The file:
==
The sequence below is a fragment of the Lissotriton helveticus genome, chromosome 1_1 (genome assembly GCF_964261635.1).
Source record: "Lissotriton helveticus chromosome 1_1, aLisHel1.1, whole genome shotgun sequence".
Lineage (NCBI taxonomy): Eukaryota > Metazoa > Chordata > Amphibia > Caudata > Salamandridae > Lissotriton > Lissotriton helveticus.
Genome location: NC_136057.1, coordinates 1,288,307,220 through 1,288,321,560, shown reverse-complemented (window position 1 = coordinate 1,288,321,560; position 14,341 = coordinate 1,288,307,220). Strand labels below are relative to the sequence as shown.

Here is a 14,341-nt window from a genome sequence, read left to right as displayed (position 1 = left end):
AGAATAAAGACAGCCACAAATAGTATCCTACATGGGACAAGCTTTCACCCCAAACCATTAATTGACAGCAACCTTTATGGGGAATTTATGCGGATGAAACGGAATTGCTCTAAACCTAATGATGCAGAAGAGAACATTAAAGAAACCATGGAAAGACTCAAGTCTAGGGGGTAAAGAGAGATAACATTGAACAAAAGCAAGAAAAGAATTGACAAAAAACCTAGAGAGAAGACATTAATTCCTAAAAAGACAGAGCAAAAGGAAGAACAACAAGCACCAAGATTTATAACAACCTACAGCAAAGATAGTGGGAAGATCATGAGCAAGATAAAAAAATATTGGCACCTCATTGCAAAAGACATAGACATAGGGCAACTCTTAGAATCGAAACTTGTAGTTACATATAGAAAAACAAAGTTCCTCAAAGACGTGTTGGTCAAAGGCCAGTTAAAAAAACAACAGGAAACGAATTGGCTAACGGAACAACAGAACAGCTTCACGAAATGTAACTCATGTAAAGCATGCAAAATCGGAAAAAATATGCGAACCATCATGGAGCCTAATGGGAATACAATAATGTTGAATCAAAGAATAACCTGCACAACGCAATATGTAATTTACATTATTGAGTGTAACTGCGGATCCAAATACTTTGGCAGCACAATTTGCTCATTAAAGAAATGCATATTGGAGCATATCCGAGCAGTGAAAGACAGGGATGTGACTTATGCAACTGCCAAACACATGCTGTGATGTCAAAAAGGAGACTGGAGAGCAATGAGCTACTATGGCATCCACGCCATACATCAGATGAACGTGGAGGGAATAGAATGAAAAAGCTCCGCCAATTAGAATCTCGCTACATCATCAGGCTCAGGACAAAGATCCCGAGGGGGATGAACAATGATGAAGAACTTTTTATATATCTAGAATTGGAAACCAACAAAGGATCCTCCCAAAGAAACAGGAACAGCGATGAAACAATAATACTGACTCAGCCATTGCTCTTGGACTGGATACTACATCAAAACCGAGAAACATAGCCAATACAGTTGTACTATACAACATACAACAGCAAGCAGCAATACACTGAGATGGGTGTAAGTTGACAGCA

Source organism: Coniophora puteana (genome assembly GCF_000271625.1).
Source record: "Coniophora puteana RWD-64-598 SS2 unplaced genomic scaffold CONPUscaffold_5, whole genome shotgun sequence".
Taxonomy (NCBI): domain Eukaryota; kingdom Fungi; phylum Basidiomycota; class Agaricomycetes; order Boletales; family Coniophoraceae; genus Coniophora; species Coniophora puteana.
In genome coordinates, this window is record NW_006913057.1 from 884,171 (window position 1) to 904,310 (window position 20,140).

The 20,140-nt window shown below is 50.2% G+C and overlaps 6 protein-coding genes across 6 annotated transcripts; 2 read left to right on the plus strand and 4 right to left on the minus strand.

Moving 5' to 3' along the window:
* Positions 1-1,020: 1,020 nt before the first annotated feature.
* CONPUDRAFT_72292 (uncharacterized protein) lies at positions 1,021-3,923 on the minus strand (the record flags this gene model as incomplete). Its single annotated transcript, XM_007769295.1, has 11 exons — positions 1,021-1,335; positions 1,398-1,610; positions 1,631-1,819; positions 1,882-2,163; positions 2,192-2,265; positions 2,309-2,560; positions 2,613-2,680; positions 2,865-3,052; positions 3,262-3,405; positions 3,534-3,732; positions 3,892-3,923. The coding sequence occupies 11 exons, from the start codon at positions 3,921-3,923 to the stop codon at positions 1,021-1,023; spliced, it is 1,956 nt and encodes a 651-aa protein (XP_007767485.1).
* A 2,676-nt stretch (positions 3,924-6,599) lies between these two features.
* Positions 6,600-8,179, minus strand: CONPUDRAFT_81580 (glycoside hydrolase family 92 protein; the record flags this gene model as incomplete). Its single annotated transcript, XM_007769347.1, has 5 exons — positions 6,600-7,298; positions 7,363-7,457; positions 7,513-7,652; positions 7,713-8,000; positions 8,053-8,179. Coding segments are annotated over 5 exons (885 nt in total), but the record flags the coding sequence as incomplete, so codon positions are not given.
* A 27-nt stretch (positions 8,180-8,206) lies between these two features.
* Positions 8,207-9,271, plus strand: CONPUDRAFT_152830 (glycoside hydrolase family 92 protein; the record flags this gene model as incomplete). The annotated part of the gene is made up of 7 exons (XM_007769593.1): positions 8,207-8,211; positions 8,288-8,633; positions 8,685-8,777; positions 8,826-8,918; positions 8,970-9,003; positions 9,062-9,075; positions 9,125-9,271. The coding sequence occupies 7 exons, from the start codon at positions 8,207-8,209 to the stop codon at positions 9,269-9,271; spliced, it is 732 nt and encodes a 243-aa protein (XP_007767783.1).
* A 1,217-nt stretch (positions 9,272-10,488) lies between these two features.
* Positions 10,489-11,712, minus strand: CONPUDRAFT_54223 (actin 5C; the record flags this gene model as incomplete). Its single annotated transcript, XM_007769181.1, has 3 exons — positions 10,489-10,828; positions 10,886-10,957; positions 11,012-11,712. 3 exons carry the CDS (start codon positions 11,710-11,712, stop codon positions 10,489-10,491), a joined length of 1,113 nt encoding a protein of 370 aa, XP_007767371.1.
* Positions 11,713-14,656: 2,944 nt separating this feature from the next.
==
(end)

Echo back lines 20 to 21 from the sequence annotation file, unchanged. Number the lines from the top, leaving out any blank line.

* Positions 10,489-11,712, minus strand: CONPUDRAFT_54223 (actin 5C; the record flags this gene model as incomplete). Its single annotated transcript, XM_007769181.1, has 3 exons — positions 10,489-10,828; positions 10,886-10,957; positions 11,012-11,712. 3 exons carry the CDS (start codon positions 11,710-11,712, stop codon positions 10,489-10,491), a joined length of 1,113 nt encoding a protein of 370 aa, XP_007767371.1.
* Positions 11,713-14,656: 2,944 nt separating this feature from the next.